Next evening, back to the gardens, for a poetic picnic, hosted by Craig San Roque with backing by Alistair Jackson on an electric fiddle. Guests include the fine Australian poet Anthony Lawrence whose collections have garnered many of Australia’s major poetry prizes, and Lizzie Marrkilyi Ellis, the Ngaatjatjarra educator, interpreter and linguist, who has recently published a memoir, Pictures from my memory. (Ellis will later be part of a panel on “Language Crossings”, looking at problems and benefits of translation.)
On Saturday morning bird-lovers and word-lovers are invited to start early, for “Up with the Birds”, poetry readings at the Bean Tree Cafe, by Anthony Lawrence, Meg Mooney, Bruce Pascoe, and Darwin’s Kaye Alderhoven. This will be followed by the launch of a book and companion App, Ayeye thipe-akerte – Arrernte stories about birds, by Therese Ryder (right), combining her paintings, stories, and recordings of voice and bird calls. This Arrernte perspective on birds will extend the understanding we may then take from Tim Low as he talks about bird-human relationships in Australia across the eons.
On Sunday morning, Powell couldn’t resist returning to a sell-out event from the 2015 festival, a storied walk along the Todd River, guided once again by Glenn Morrison. Then he was still in the throes of his PhD, a study of the literature of walking in this country. This has now been published by Melbourne University Press, as an academic work, under the title Writing Home: Walking, Literature and Belonging in Australia’s Red Centre, and will be followed later this year by a version for the general reader, Songlines and Fault Lines.
Along this walk, Morrison and guests will encounter four story-tellers offering different accounts of the river and country through time. They are Arrernte women Veronica Dobson and Pat Ansell Dodds; ethno-ecologist Fiona Walsh, who often collaborates with Veronica Dobson (there is a session on their work together) and increasingly is turning to photography and film to explore her subjects; and Alex Nelson, frequent contributor to local media on questions of history, politics and the environment.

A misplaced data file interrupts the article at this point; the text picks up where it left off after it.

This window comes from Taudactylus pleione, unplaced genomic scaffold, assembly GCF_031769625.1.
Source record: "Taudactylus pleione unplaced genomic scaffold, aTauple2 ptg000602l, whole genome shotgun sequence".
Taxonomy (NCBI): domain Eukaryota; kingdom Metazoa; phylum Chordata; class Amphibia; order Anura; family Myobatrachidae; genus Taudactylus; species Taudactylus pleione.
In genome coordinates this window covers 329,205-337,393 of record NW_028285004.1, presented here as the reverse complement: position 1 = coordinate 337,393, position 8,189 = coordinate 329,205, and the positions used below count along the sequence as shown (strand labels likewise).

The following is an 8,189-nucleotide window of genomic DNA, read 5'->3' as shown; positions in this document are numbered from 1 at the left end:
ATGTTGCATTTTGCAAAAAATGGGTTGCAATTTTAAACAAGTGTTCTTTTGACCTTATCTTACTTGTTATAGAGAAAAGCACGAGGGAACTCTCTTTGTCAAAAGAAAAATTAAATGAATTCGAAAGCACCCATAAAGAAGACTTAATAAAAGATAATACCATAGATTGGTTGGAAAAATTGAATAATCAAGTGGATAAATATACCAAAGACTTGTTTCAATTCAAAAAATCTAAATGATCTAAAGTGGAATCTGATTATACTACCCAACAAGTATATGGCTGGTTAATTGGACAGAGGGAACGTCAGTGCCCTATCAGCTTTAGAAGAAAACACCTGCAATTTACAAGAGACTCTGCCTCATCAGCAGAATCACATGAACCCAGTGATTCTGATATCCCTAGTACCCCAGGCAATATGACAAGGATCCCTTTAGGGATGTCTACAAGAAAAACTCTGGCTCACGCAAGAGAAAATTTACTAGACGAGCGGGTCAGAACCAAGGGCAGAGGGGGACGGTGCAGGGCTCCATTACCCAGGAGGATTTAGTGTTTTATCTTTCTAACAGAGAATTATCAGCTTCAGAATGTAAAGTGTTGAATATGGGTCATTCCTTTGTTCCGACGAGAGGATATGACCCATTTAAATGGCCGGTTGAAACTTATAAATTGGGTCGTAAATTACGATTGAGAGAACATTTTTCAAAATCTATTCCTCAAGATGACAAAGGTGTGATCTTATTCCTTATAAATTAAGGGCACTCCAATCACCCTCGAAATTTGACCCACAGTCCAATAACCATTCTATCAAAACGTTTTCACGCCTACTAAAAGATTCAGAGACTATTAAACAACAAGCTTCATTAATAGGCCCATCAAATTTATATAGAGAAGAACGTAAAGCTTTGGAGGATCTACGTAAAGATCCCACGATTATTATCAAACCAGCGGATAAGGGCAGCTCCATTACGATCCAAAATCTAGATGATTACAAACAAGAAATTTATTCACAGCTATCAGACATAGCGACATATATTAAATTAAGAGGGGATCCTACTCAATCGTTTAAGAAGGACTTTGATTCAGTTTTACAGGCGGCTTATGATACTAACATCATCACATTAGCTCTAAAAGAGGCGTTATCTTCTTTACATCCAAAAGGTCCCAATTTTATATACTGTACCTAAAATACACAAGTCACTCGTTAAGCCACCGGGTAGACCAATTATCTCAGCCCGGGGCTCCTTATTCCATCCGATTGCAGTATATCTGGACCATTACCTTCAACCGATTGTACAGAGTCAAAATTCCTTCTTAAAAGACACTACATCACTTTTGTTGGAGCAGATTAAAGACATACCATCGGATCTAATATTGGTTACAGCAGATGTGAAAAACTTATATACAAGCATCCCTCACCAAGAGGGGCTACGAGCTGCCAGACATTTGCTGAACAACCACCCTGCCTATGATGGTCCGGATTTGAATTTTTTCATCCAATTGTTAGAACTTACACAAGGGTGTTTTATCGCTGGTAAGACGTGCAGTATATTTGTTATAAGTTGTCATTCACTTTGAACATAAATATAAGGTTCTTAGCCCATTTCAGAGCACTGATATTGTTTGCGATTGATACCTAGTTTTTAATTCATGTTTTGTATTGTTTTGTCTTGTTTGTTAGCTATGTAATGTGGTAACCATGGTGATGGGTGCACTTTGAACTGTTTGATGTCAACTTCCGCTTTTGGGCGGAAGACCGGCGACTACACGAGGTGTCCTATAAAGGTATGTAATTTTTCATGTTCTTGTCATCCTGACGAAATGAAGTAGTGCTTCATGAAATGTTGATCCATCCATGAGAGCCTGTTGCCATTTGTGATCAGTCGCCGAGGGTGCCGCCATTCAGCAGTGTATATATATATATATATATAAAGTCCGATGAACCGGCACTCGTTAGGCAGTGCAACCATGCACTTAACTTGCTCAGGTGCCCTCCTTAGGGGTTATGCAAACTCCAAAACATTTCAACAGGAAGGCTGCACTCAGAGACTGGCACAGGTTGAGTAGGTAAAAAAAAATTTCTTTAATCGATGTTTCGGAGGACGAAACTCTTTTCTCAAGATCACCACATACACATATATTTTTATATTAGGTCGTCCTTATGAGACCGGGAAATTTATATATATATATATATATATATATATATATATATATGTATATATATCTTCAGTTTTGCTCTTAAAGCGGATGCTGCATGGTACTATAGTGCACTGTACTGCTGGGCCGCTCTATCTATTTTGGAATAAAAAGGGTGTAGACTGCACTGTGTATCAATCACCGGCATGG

Some of what might be drawn from this experience will have been explored in a more conventional festival setting (panel and microphones) the day before, when Bruce Pascoe (left), Kim Mahood (Position Doubtful), Charlie Ward (A Handful of Sand) and Felicity Castagna, address “Crossing Country: recovering, remapping, retelling”, each of these authors having engaged in just such processes to offer new accounts of history and place.
Interspersed with these events and panels (more than I can mention here) are a number of book launches. Apart from Therese Ryder’s, these are: Tjulpu and Walpa from the NPY Women’s Council, tracing the different paths through life of two young girls; two short works, one by local artist Carol Adams, the other by Kimberley-born man Frank Byrne, published by the locally based Ptilotus Press; a debut collection, dew and broken glass, by local poet Penny Drysdale; a song book from Warlpiri women, including audio-links and film, documenting 63 songs from four different song cycles; and an Alice Springs launch for The Crying Place, a novel set in part in remote desert country, by Melbourne-based poet and translator Lia Hills.
As this intense long weekend draws to a close – via a reflection on two very different homecomings from Kim Mahood and Agustinus Wibowo – and those still standing gather at the cafe in the gardens, one thought that might be among the crowd of others is that we better know one another through probing encounters like these and from there, as the Arrernte women from Akeyulerre would have it, can (better) travel on together.
Declaration of interest: I am part of the festival program, with a Q&A session on my book, Trouble: On Trial in Central Australia. I am looking forward to this opportunity for a local conversation.
See here for the full program.
Meeting at the crossing
By KIERAN FINNANE